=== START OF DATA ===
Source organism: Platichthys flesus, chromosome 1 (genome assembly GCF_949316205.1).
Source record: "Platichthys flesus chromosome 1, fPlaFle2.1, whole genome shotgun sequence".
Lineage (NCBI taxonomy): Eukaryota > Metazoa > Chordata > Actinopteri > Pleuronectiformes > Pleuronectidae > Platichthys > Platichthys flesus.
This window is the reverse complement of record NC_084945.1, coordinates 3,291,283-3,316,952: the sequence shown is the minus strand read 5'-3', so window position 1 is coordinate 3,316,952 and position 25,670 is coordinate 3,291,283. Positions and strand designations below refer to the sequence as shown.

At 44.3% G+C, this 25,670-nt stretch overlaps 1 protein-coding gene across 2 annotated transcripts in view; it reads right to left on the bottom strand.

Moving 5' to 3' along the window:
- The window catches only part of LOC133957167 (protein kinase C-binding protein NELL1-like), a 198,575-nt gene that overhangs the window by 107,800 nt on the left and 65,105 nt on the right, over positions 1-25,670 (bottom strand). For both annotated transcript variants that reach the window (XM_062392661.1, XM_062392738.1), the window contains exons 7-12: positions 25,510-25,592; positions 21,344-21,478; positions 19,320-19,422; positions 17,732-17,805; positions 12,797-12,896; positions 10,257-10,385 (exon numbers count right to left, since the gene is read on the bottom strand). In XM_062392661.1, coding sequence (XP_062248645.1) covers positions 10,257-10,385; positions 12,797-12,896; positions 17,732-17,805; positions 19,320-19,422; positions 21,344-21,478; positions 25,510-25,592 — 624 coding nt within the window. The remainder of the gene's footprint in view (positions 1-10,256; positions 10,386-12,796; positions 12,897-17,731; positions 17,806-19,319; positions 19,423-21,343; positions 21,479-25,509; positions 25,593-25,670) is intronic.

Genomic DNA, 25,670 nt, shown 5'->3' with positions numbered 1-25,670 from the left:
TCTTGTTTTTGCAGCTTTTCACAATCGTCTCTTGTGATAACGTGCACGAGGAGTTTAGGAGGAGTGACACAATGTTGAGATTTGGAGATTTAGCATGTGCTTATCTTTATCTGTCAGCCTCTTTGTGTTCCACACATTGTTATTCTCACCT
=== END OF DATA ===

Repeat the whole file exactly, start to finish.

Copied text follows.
Source organism: Platichthys flesus, chromosome 1 (genome assembly GCF_949316205.1).
Source record: "Platichthys flesus chromosome 1, fPlaFle2.1, whole genome shotgun sequence".
Lineage (NCBI taxonomy): Eukaryota > Metazoa > Chordata > Actinopteri > Pleuronectiformes > Pleuronectidae > Platichthys > Platichthys flesus.
This window is the reverse complement of record NC_084945.1, coordinates 3,291,283-3,316,952: the sequence shown is the minus strand read 5'-3', so window position 1 is coordinate 3,316,952 and position 25,670 is coordinate 3,291,283. Positions and strand designations below refer to the sequence as shown.

At 44.3% G+C, this 25,670-nt stretch overlaps 1 protein-coding gene across 2 annotated transcripts in view; it reads right to left on the bottom strand.

Moving 5' to 3' along the window:
- The window catches only part of LOC133957167 (protein kinase C-binding protein NELL1-like), a 198,575-nt gene that overhangs the window by 107,800 nt on the left and 65,105 nt on the right, over positions 1-25,670 (bottom strand). For both annotated transcript variants that reach the window (XM_062392661.1, XM_062392738.1), the window contains exons 7-12: positions 25,510-25,592; positions 21,344-21,478; positions 19,320-19,422; positions 17,732-17,805; positions 12,797-12,896; positions 10,257-10,385 (exon numbers count right to left, since the gene is read on the bottom strand). In XM_062392661.1, coding sequence (XP_062248645.1) covers positions 10,257-10,385; positions 12,797-12,896; positions 17,732-17,805; positions 19,320-19,422; positions 21,344-21,478; positions 25,510-25,592 — 624 coding nt within the window. The remainder of the gene's footprint in view (positions 1-10,256; positions 10,386-12,796; positions 12,897-17,731; positions 17,806-19,319; positions 19,423-21,343; positions 21,479-25,509; positions 25,593-25,670) is intronic.

Genomic DNA, 25,670 nt, shown 5'->3' with positions numbered 1-25,670 from the left:
TCTTGTTTTTGCAGCTTTTCACAATCGTCTCTTGTGATAACGTGCACGAGGAGTTTAGGAGGAGTGACACAATGTTGAGATTTGGAGATTTAGCATGTGCTTATCTTTATCTGTCAGCCTCTTTGTGTTCCACACATTGTTATTCTCACCT